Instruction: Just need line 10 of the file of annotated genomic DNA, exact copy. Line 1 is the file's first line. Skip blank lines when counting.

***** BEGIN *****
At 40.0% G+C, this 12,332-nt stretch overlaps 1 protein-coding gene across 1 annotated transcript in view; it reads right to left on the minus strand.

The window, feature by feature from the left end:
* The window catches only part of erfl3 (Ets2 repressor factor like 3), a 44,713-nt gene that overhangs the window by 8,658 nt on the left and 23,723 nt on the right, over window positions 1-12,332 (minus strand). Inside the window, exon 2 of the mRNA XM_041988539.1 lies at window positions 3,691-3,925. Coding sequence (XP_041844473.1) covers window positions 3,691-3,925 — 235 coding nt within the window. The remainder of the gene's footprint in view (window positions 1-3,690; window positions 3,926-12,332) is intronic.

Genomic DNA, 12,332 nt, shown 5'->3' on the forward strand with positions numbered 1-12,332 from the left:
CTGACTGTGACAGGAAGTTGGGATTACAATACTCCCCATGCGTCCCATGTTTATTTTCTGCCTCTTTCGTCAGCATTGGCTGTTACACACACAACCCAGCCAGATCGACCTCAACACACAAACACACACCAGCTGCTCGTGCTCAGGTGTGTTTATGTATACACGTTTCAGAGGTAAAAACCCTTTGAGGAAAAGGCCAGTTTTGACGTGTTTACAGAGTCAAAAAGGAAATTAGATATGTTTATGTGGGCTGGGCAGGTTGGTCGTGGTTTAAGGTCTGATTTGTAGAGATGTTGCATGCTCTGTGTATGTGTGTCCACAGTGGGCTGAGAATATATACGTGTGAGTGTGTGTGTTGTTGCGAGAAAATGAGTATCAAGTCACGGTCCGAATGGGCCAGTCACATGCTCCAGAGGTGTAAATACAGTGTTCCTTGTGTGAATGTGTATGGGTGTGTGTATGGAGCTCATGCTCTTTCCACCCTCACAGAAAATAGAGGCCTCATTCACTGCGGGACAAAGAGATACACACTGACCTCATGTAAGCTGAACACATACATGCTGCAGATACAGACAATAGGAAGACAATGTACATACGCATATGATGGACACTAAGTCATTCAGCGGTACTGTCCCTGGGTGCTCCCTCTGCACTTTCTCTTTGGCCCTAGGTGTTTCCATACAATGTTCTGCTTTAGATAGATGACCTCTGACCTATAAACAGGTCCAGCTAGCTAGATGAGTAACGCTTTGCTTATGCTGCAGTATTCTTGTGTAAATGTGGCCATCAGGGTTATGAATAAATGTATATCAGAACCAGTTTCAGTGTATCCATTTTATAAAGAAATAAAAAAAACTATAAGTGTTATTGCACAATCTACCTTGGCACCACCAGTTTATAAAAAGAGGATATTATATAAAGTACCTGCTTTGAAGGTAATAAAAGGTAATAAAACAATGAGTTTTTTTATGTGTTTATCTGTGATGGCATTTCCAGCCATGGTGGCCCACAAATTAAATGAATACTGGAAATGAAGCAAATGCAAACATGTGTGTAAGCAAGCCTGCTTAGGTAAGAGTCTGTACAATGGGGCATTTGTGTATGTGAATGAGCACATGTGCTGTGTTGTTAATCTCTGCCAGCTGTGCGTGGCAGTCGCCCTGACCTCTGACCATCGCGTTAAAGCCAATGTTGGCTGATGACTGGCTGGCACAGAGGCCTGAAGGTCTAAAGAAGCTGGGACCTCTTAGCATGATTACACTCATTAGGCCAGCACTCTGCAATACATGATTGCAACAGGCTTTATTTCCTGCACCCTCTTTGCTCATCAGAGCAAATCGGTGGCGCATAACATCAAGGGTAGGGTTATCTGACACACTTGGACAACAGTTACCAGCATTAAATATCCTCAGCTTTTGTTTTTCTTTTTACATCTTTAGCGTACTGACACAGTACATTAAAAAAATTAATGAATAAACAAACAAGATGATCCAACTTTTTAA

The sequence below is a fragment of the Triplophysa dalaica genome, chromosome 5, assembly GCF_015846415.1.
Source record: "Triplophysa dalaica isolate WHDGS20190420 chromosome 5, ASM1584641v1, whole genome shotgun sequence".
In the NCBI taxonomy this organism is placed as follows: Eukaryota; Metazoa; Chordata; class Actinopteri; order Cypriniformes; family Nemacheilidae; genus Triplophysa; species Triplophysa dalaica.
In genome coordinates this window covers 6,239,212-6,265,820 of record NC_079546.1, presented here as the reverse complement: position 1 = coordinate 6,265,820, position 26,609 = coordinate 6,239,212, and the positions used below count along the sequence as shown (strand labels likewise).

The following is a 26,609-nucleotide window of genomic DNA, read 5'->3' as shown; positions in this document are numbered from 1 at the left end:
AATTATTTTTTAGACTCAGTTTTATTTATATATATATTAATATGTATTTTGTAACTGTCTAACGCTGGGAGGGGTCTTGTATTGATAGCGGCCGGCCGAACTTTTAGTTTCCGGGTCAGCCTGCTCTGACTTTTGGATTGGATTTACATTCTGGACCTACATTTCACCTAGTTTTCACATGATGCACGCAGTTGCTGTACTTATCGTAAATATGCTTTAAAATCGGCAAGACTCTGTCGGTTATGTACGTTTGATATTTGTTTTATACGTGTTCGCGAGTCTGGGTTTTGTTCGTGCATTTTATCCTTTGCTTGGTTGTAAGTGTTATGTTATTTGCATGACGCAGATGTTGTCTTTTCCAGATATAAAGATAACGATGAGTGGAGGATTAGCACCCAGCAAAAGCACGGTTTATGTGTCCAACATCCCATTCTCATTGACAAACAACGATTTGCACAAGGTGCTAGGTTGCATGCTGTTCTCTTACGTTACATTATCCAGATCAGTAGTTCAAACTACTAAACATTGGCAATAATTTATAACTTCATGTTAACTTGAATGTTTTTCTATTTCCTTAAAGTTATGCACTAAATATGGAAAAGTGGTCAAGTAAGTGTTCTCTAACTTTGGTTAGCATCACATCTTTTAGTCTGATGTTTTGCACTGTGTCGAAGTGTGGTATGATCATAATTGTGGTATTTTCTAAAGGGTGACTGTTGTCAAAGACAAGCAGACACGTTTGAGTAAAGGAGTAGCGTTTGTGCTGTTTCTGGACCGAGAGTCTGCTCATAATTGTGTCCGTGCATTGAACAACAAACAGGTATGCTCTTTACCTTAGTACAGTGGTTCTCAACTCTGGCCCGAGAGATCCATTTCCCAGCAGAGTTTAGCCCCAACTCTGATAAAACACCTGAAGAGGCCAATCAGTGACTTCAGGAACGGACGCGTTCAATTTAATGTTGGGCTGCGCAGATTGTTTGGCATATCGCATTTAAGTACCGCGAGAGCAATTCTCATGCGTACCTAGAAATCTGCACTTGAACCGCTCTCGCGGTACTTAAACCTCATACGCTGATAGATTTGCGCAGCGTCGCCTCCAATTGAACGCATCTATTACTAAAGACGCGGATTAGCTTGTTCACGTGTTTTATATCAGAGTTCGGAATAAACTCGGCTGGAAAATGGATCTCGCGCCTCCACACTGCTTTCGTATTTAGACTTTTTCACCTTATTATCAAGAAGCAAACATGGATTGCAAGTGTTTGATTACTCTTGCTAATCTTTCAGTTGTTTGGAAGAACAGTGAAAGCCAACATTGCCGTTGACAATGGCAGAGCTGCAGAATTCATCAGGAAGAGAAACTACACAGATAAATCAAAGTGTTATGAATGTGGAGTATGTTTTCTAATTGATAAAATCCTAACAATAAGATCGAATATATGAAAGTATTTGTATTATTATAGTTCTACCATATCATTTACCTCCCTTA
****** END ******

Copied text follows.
The following is a 26,609-nucleotide window of genomic DNA, read 5'->3' as shown; positions in this document are numbered from 1 at the left end: